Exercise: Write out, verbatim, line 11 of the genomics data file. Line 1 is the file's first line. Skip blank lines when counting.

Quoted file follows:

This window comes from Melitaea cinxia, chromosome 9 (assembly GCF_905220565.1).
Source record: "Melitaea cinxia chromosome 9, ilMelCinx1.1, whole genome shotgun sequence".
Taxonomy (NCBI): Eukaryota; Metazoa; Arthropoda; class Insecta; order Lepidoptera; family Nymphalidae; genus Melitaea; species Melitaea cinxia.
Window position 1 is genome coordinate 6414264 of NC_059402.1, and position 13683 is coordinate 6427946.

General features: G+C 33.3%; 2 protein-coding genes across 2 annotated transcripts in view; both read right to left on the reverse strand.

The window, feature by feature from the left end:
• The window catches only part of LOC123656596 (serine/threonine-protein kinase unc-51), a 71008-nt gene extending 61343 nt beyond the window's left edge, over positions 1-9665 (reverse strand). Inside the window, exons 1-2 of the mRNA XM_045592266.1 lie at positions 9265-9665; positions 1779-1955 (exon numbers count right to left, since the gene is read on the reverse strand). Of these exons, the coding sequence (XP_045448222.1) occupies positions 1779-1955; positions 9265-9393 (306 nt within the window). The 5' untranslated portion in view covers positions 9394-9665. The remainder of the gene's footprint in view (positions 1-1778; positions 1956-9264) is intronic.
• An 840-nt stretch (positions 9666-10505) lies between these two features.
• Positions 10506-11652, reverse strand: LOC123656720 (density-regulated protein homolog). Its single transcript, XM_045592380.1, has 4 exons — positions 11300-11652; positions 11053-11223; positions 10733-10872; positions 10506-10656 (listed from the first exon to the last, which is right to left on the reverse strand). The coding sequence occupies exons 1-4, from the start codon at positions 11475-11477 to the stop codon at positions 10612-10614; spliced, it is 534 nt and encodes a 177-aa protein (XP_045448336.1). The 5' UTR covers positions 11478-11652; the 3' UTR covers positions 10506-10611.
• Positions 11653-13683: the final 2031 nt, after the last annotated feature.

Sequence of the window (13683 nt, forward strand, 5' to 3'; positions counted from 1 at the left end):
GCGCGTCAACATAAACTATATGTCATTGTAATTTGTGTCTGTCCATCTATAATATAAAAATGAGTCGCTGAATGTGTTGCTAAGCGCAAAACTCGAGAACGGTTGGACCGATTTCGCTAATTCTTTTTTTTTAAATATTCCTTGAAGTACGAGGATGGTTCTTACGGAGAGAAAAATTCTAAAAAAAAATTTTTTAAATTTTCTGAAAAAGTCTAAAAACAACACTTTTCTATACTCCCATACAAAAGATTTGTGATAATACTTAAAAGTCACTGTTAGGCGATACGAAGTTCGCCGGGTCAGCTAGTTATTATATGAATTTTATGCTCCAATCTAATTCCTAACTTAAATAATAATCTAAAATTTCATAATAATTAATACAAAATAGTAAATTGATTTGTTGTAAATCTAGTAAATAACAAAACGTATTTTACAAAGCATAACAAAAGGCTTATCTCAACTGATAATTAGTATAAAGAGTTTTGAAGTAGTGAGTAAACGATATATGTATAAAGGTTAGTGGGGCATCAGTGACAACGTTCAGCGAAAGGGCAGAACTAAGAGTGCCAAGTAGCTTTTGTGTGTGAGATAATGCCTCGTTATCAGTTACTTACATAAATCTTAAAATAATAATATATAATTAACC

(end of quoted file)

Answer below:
Sequence of the window (13683 nt, forward strand, 5' to 3'; positions counted from 1 at the left end):